By Alice Goodman
NEW YORK – Virtual learning of laparoscopic surgical skills is now possible and appears to be as successful as direct mentoring through an in-person teaching course, according to a pilot study of 16 medical students and residents naive to laparoscopy.
Suturing skills were equivalent in the group mentored directly, compared with those who learned how to suture in a virtual course using a telementoring program called Top Gun Surgeon. Suturing was evaluated based on time, skill, and errors.
“Our preliminary data suggest there is no difference between in-person transferring of suturing skills versus telementoring. Top Gun Surgeon is a new, cost-effective telementoring program, using telecommunications to guide surgeons and teach them skills from afar. It is a great extender, expanding access to available mentors, and increasing access to surgical training,” said Dr. James C. Rosser Jr., a surgeon at Celebration Hospital in Florida and developer of the original Top Gun Surgeon training program, which recently added a telementoring component.
Future studies are planned with a group of 75 surgeons to validate telementoring as an effective method of teaching laparoscopic surgical skills. Participants will go through a series of drills based on the Top Gun Surgeons to increase their speed and competence.
Improving skills such as suturing is critical for the field, according to Dr. Rosser.
“Adoption of advanced laparoscopic procedures has been abysmal in the U.S.,” he said at the annual Minimally Invasive Surgery Week. “Surgeons need to adopt advanced skills required for minimally invasive surgery, starting with suturing.”
“Our data show that only 18% of self-proclaimed advanced laparoscopy surgeons can tie a knot in 10 minutes. You can take the Top Gun course and learn how to do this in 12 hours with telementoring, or teach yourself in 350 hours,” he said in an interview.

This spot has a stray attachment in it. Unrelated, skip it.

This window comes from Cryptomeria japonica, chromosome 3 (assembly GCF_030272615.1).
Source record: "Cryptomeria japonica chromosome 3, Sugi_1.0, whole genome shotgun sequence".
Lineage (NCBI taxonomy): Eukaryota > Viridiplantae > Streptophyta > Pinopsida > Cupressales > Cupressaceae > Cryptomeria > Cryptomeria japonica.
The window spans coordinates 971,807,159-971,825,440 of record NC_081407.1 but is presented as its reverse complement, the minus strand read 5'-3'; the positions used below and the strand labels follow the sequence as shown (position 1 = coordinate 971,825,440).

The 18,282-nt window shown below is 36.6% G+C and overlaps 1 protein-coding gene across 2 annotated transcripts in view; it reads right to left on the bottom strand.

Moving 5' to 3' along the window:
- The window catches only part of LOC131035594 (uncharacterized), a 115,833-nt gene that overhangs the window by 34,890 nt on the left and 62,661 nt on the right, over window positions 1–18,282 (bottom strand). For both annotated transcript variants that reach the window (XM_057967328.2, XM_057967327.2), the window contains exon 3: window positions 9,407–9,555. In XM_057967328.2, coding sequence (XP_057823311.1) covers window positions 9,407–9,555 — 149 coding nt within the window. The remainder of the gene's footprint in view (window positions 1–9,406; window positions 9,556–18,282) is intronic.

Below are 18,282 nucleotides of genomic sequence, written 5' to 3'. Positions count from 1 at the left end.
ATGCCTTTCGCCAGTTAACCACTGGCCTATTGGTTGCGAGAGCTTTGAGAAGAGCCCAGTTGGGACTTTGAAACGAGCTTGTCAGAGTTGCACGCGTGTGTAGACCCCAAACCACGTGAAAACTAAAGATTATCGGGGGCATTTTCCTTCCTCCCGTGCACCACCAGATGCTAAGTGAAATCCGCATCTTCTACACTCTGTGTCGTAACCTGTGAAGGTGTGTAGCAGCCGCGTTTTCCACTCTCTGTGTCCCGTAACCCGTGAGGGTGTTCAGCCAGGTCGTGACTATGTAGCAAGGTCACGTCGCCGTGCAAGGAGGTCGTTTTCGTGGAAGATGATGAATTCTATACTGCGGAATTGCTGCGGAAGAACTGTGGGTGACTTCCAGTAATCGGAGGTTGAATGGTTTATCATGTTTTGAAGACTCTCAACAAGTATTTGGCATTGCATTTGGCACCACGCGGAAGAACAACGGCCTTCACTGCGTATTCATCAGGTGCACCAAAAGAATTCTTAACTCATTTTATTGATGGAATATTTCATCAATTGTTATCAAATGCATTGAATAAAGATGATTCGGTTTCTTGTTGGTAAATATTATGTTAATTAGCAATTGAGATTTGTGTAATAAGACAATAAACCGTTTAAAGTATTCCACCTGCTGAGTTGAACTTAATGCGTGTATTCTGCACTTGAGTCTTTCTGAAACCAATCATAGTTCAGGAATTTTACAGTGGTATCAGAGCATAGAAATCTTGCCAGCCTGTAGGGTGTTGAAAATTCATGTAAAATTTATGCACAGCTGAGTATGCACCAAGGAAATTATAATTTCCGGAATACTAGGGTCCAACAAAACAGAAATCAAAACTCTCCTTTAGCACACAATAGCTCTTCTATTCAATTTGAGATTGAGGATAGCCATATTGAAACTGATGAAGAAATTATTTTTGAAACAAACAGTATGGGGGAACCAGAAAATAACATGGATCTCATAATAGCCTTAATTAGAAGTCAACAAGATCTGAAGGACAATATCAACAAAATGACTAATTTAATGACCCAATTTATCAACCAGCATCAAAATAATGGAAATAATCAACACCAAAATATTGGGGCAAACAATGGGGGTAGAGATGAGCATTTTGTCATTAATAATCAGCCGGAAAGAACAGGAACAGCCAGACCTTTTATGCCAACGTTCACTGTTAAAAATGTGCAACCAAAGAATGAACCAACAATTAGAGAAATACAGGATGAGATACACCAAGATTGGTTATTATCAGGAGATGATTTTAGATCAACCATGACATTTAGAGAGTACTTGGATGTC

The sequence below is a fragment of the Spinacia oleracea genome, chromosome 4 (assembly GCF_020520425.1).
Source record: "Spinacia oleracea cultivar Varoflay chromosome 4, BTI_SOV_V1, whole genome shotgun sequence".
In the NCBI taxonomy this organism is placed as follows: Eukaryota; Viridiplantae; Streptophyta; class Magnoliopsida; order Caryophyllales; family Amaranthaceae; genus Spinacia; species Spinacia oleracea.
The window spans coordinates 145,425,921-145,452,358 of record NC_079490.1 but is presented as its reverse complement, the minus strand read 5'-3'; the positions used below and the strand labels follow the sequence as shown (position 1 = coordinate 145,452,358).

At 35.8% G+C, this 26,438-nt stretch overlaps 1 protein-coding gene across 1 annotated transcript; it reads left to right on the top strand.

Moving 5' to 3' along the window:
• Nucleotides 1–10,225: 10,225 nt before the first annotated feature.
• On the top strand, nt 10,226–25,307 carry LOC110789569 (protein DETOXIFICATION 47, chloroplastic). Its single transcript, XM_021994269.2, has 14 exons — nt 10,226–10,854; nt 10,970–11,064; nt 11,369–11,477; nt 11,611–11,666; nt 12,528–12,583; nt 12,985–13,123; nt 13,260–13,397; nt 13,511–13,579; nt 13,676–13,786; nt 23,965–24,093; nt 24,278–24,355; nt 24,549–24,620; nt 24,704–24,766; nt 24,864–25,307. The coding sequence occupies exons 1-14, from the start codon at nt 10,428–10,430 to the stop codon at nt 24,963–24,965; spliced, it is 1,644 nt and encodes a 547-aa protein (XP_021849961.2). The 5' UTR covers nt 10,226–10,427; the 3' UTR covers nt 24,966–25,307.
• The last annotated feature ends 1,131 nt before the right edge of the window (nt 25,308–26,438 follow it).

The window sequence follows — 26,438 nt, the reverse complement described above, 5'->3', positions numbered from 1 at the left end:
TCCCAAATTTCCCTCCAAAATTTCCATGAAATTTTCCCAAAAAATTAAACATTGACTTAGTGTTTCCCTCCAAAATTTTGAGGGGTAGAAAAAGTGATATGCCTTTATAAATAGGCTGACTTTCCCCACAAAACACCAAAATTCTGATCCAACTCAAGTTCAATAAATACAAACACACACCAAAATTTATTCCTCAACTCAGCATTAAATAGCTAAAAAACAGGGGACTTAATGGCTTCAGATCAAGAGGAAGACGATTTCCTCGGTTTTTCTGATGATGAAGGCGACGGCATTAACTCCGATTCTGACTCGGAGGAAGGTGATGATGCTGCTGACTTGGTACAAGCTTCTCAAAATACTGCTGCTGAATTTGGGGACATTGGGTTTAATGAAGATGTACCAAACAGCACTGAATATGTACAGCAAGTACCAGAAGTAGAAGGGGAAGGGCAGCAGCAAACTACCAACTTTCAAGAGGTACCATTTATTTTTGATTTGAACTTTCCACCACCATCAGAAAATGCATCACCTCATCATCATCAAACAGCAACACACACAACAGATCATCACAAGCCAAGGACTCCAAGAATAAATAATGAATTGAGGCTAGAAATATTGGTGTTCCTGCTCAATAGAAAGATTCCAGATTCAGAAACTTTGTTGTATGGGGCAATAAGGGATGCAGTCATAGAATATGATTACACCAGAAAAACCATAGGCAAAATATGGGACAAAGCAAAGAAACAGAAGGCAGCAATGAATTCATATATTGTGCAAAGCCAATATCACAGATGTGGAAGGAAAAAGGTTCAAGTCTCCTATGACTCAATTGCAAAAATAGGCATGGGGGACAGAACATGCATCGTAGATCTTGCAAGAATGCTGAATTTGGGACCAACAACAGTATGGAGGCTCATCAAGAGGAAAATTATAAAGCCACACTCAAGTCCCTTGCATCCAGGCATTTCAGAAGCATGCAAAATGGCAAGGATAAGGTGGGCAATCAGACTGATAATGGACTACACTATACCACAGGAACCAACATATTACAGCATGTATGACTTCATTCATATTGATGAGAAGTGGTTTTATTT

The standard setup for telementoring involves a downloadable iBook, two webcams, two tripods, a headset, and a USB extender. This platform costs about $322 to acquire, according to Dr. Rosser.
“A robot costs $100,000,” he said. “It’s not feasible to buy a robot for every training station.”
The suturing training course is $1,500 per physician and can be ordered through stealthlearningcompany.com.
The potential advantages of telementoring include expanded access to available mentors, increased access to surgical training, multiplication of the workforce, and improved novice performance, according to Dr. Rosser. Another potential benefit is the cost effectiveness of the program, provided the transfer of skills is proven to be equally effective to in-person training in larger studies. With the virtual program, a single mentor can monitor multiple positions.
More than 7,500 surgeons have gone through the Top Gun Surgeon training program since its launch in 1992. The telementoring component is new.
“This is the first time we have done a study at a high academic level where skills are transferred virtually by telementoring. We saw equivalent transfer of skills using the direct mentoring method and telementoring,” Dr. Rosser said. “We believe that this technology can be transferred to other industries. It’s groundbreaking to learn new skills without traveling.”
Dr. Paul Wetter, chairman of the Society of Laparoendoscopic Surgeons, said the virtual course has a lot of appeal.
“In this era of time constraints for the medical profession, being able to take a course and practice on a simulator where you are, instead of having to travel to meetings, and the opportunity to learn at your own pace and go back to review specifics you may be unsure of, will allow laparoscopic surgeons to ‘warm up’ their skill set,” Dr. Wetter said. “Many studies show improved surgical outcomes with ‘warming up.’ ”
The Society of Laparoendoscopic Surgeons – in collaboration with Dr. Rosser – developed the new iBook teaching platform. The Society is currently developing a CME course for accreditation using the new platform.
“This program will help solve the difficulties related to time and logistics and improve laparoscopic surgery skill sets, which is linked to patient safety and outcomes,” Dr. Wetter said.
The pilot study was sponsored by Karl Storz, a medical device manufacturer.
Source: Ob.Gyn. News